Oscillators labeled sit on the nodes of a weighted graph defined by the adjacency matrix with elements . They have compact angle coordinates , natural frequencies  rem () and inertia as well as damping parameters and . For , Eq. (10) gives the celebrated Kuramoto model on a complex network, for which it is known that when the couplings are sufficiently strong, a finite fraction of, or all oscillators synchronize, i.e. with , depending on the distribution of the natural frequencies Kuramoto (1975); Pikovsky et al. (2003); Jadbabaie et al. (2004); Acebrón et al. (2005). Here, we consider defined on a bounded, real interval and set without loss of generality, so that synchronous states have , .

Eq. (10) is governed by three sets of time scales. The first one consists of the inverse natural frequencies . The second one is given by ratios and corresponds to the relaxation time of individual oscillators. Finally, the third one is given by the network relaxation times defined by the damping parameters and the eigenvalues of the weighted Laplacian matrix defined in Eq. (12) below. The first of these sets essentially determines the synchronous state, together with the coupling network. Depending on the other two sets of time scales, perturbations are locally damped or they propagate across the network Pagnier and Jacquod (2019).

We consider a stable fixed-point solution to Eq. (10) with unperturbed natural frequencies . We subject this state to a time-dependent perturbation , which renders angles time-dependent, . Linearizing the dynamics of Eq. (10) about , one obtains


where we introduced inertia and damping matrices, and , respectively, and the weighted Laplacian matrix with matrix elements


This Laplacian is minus the stability matrix of the linearized dynamics, and since we consider a stable synchronous state, it is positive semidefinite, with a single eigenvalue with eigenvector , and , . From here on, we order the Lyapunov exponents in increasing order, i.e. .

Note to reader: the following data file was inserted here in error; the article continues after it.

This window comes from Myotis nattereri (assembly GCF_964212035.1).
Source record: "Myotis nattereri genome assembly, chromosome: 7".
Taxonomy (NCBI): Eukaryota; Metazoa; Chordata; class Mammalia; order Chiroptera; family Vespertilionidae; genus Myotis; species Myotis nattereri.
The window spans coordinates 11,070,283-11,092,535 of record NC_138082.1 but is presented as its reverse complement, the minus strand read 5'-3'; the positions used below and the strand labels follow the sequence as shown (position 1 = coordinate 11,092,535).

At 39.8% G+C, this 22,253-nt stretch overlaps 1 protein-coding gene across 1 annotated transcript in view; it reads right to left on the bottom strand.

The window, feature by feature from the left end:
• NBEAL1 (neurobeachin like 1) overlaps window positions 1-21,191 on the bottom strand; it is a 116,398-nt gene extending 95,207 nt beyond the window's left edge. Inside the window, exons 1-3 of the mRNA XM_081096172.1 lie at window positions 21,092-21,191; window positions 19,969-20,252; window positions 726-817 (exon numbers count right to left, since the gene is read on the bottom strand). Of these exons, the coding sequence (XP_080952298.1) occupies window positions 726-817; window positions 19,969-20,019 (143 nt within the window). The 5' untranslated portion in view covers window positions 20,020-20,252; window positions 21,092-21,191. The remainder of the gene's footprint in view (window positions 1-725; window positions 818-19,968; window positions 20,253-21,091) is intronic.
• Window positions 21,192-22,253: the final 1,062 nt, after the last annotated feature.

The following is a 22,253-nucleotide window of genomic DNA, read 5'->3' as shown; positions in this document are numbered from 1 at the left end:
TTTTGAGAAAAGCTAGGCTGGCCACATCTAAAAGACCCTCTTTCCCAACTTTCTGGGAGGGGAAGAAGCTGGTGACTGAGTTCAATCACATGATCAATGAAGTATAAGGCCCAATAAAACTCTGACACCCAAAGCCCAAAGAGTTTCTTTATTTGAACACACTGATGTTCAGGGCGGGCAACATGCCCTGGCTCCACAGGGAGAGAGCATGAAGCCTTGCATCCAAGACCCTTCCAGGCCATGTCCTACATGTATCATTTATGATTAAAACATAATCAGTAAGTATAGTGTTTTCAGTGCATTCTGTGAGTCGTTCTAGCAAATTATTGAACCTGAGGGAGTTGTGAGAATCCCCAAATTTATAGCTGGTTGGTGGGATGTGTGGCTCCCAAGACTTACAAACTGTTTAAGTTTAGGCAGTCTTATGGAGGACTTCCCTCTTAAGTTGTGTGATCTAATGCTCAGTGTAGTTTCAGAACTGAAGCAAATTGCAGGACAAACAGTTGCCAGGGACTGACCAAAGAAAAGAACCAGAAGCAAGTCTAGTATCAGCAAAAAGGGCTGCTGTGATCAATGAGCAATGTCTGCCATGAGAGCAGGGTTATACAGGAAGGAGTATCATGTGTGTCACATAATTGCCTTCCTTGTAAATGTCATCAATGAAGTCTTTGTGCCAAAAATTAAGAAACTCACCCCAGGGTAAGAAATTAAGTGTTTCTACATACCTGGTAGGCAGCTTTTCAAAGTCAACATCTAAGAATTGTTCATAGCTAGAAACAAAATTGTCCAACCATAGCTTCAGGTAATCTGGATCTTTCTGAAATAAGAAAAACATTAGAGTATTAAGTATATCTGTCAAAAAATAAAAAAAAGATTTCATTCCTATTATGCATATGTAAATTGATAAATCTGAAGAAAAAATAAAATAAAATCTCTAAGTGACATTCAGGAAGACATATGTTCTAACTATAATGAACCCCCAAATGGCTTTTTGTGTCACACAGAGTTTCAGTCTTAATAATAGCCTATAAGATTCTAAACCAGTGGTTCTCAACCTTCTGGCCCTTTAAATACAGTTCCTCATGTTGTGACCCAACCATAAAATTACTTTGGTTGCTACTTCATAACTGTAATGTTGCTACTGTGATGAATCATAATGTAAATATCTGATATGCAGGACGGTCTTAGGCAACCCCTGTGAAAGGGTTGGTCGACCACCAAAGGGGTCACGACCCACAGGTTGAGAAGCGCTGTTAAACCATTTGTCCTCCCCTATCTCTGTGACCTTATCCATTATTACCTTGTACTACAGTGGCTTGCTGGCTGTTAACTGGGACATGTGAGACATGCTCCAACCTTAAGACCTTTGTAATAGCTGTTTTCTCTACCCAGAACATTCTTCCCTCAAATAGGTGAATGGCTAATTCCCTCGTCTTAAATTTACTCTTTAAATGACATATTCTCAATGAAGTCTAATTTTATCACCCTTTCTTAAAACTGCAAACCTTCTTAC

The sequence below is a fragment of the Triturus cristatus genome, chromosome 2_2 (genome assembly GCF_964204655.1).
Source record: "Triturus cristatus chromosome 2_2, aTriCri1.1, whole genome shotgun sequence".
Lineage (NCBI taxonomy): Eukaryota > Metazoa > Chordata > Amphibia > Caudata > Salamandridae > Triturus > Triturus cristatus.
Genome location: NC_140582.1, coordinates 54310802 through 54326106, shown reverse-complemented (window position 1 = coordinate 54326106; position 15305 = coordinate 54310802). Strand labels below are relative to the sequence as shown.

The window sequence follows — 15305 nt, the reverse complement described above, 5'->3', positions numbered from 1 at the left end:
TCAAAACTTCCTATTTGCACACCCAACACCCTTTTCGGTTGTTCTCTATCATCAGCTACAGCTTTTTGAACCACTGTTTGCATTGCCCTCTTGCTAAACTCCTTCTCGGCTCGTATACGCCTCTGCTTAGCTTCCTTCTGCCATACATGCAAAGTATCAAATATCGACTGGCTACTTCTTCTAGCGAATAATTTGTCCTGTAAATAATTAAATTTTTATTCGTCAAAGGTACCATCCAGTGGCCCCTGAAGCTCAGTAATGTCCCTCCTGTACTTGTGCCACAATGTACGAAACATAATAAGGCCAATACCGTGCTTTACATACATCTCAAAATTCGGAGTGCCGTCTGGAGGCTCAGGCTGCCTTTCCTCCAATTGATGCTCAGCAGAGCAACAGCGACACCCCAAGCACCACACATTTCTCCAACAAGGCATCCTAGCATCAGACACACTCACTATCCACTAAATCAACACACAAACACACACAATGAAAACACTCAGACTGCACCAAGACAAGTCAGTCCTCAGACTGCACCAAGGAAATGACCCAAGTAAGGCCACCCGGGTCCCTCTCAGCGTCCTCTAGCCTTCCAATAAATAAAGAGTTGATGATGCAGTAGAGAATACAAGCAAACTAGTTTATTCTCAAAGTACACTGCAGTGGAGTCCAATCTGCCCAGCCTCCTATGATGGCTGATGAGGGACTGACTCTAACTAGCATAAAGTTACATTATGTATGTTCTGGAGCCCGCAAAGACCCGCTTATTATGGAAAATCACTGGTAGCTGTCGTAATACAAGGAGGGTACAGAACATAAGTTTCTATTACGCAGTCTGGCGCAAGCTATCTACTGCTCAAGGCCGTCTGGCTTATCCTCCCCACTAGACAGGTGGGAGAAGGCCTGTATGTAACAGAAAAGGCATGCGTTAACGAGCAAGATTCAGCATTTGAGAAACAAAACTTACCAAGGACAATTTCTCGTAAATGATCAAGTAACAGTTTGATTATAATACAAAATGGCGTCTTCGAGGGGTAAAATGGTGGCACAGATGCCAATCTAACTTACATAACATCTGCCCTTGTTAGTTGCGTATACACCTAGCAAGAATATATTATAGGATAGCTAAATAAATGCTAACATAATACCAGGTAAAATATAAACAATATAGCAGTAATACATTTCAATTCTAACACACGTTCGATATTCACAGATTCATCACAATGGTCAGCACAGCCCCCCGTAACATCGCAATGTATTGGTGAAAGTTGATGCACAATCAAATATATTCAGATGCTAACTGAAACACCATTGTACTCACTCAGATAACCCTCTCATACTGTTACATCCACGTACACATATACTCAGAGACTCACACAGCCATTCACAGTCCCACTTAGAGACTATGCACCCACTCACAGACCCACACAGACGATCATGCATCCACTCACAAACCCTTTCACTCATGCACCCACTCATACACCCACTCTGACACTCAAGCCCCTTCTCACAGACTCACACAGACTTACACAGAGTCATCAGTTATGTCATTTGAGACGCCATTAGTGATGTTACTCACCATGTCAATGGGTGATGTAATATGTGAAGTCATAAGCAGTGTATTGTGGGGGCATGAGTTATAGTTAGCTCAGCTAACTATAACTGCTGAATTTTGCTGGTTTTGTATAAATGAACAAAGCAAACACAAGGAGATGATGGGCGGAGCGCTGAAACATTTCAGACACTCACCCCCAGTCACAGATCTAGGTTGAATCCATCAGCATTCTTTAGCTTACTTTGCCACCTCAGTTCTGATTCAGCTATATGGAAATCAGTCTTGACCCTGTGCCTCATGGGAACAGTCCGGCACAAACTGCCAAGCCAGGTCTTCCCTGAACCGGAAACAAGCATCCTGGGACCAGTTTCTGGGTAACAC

Eq. (11) can be solved analytically through a spectral expansion if (i) both and commute with or (ii) if . In case (i), the spectral expansion is over the eigenmodes of , while in case (ii) it is over the eigenmodes of  Paganini and Mallada (2017); Coletta and Jacquod (2019). Here, we focus on case (i) with , .

Expanding the angle deviations over the eigenmodes of as , Eq. (11) leads to a Langevin equation,


whose general solution reads


with and . Similar expressions have been derived using the transfer function formalism Paganini and Mallada (2017); Guo et al. (2018) or within linear response Manik et al. (2017); Tyloo et al. (2018a); Kettemann (2016). When , and accordingly, corresponds to the angular frequency of oscillations along the eigenmode of . When on the other hand , and gives an additional damping beyond . From Eq. (14), angle and frequency deviations can be calculated as .

iii.2 Performance Measures

The perturbation moves the oscillators angles and frequencies away from their value at synchrony and renders them time dependent. For not too strong, finite-time perturbations, they eventually relax to their synchronous values and to assess the magnitude of the excursion away from synchrony, we introduce the following quadratic performance measures


Similar measures have been discussed in the context of consensus algorithms Bamieh et al. (2012); Grunberg and Gayme (2018), electric power systems Poolla et al. (2017); Paganini and Mallada (2017); Siami and Motee (2016) and coupled oscillators systems Tyloo et al. (2018a, b). The results we are about to present directly connect these performance measures to resistance-distance based centralities and Kirchhoff indices introduced in Section II. While similar connections may have been inferred from some of these works (in particular Refs. Paganini and Mallada (2017); Siami and Motee (2016); Tyloo et al. (2018a)), to the best of our knowledge, it was first unambiguously stated in Ref. Tyloo et al. (2018b).